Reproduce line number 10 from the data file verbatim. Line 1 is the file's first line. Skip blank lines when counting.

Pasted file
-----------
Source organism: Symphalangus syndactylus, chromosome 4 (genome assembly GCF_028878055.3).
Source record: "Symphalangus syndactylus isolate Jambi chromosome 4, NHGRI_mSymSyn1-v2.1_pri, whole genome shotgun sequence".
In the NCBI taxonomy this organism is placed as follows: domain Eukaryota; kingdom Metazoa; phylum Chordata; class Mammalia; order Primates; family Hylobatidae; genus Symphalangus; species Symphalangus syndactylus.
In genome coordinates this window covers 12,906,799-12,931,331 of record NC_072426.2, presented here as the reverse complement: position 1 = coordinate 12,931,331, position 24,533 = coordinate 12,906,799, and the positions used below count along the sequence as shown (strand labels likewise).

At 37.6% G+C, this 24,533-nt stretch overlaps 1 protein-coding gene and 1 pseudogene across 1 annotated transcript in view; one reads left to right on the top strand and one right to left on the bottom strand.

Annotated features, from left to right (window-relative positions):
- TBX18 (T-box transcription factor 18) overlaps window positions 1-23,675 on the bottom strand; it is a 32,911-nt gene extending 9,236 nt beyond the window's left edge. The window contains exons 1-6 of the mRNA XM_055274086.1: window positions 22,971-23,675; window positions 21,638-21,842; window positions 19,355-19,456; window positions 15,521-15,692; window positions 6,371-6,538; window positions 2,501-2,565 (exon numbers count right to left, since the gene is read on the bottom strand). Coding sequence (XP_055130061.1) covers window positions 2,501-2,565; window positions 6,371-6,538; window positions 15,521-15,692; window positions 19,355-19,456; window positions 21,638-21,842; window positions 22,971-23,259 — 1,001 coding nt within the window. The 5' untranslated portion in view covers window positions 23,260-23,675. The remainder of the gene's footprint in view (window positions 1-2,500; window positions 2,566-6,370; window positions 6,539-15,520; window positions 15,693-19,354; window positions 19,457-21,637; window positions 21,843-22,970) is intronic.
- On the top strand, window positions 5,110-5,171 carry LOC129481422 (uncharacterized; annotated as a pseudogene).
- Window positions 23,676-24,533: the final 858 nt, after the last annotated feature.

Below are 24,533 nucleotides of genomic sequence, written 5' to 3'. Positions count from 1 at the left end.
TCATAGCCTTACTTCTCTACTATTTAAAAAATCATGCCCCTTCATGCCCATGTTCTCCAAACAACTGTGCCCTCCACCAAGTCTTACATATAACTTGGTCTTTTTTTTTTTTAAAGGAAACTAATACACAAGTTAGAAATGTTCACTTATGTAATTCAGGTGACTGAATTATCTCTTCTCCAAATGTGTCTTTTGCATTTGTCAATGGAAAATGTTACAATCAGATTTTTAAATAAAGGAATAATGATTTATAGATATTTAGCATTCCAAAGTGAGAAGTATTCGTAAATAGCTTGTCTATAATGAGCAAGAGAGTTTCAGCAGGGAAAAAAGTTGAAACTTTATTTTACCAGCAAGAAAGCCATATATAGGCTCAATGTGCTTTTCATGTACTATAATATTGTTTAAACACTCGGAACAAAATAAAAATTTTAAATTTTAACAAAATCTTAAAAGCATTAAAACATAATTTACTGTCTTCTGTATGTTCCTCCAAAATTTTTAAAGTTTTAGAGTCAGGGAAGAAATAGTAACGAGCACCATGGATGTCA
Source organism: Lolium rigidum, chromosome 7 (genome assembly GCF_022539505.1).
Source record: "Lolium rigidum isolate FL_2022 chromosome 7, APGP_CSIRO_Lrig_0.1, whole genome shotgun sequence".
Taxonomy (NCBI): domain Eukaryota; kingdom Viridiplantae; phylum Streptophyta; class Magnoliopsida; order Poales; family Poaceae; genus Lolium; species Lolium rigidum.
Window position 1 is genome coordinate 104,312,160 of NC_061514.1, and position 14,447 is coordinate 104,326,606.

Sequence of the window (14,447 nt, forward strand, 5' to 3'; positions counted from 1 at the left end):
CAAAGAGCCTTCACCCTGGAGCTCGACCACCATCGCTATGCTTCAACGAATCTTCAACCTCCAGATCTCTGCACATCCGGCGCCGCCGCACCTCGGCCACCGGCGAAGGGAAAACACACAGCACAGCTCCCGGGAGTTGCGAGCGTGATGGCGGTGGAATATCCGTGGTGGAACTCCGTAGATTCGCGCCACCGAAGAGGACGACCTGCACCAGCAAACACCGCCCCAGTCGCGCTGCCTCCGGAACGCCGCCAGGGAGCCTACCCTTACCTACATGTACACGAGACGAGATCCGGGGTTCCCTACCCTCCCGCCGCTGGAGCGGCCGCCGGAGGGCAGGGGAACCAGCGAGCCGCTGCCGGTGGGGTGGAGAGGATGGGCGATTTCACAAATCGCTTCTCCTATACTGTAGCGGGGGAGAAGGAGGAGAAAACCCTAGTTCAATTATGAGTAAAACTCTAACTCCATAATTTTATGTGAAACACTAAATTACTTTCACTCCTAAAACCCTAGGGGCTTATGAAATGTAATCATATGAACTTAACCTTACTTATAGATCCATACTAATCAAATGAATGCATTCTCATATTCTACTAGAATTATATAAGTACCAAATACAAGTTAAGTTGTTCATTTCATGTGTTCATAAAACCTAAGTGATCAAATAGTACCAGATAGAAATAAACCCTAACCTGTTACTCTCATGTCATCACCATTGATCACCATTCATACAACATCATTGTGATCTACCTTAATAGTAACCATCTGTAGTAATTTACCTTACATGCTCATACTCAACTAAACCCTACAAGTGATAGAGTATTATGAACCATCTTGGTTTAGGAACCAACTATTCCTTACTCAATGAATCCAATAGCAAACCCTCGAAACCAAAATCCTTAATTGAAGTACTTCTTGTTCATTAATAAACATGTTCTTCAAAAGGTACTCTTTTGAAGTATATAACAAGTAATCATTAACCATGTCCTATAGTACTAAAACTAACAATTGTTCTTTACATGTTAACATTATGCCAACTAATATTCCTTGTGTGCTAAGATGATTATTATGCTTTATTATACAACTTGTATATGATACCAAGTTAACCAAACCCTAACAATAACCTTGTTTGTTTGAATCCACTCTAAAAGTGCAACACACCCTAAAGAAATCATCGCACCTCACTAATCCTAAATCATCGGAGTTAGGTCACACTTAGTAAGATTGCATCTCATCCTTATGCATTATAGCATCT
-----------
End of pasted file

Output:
Below are 24,533 nucleotides of genomic sequence, written 5' to 3'. Positions count from 1 at the left end.